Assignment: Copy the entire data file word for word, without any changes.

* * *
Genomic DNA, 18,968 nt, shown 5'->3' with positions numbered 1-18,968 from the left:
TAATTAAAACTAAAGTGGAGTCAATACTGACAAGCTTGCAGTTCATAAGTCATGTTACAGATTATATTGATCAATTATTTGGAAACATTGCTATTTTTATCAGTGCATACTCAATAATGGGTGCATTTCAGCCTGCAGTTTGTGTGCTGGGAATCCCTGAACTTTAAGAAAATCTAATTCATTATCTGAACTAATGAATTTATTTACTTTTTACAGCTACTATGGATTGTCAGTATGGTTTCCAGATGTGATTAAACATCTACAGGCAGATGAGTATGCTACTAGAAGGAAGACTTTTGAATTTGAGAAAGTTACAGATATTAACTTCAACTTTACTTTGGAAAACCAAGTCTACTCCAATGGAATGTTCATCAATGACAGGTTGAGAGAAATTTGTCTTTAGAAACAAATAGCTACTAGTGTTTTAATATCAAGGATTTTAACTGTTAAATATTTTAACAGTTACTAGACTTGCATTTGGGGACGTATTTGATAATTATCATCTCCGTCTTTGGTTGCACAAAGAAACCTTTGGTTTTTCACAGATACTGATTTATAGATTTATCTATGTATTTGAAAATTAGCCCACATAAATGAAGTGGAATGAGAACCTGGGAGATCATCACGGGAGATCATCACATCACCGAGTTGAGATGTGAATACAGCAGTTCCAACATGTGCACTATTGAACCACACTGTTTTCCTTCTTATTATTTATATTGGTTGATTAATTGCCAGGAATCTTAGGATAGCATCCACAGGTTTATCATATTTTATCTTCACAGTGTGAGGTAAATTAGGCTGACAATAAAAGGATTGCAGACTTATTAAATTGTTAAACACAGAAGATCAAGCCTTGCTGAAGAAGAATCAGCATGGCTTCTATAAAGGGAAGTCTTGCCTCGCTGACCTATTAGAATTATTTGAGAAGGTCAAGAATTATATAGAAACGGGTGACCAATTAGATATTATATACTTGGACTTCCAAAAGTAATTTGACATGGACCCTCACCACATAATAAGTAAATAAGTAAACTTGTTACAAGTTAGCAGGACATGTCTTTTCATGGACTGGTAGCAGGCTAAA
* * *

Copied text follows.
Genomic DNA, 18,968 nt, shown 5'->3' with positions numbered 1-18,968 from the left:
TAATTAAAACTAAAGTGGAGTCAATACTGACAAGCTTGCAGTTCATAAGTCATGTTACAGATTATATTGATCAATTATTTGGAAACATTGCTATTTTTATCAGTGCATACTCAATAATGGGTGCATTTCAGCCTGCAGTTTGTGTGCTGGGAATCCCTGAACTTTAAGAAAATCTAATTCATTATCTGAACTAATGAATTTATTTACTTTTTACAGCTACTATGGATTGTCAGTATGGTTTCCAGATGTGATTAAACATCTACAGGCAGATGAGTATGCTACTAGAAGGAAGACTTTTGAATTTGAGAAAGTTACAGATATTAACTTCAACTTTACTTTGGAAAACCAAGTCTACTCCAATGGAATGTTCATCAATGACAGGTTGAGAGAAATTTGTCTTTAGAAACAAATAGCTACTAGTGTTTTAATATCAAGGATTTTAACTGTTAAATATTTTAACAGTTACTAGACTTGCATTTGGGGACGTATTTGATAATTATCATCTCCGTCTTTGGTTGCACAAAGAAACCTTTGGTTTTTCACAGATACTGATTTATAGATTTATCTATGTATTTGAAAATTAGCCCACATAAATGAAGTGGAATGAGAACCTGGGAGATCATCACGGGAGATCATCACATCACCGAGTTGAGATGTGAATACAGCAGTTCCAACATGTGCACTATTGAACCACACTGTTTTCCTTCTTATTATTTATATTGGTTGATTAATTGCCAGGAATCTTAGGATAGCATCCACAGGTTTATCATATTTTATCTTCACAGTGTGAGGTAAATTAGGCTGACAATAAAAGGATTGCAGACTTATTAAATTGTTAAACACAGAAGATCAAGCCTTGCTGAAGAAGAATCAGCATGGCTTCTATAAAGGGAAGTCTTGCCTCGCTGACCTATTAGAATTATTTGAGAAGGTCAAGAATTATATAGAAACGGGTGACCAATTAGATATTATATACTTGGACTTCCAAAAGTAATTTGACATGGACCCTCACCACATAATAAGTAAATAAGTAAACTTGTTACAAGTTAGCAGGACATGTCTTTTCATGGACTGGTAGCAGGCTAAA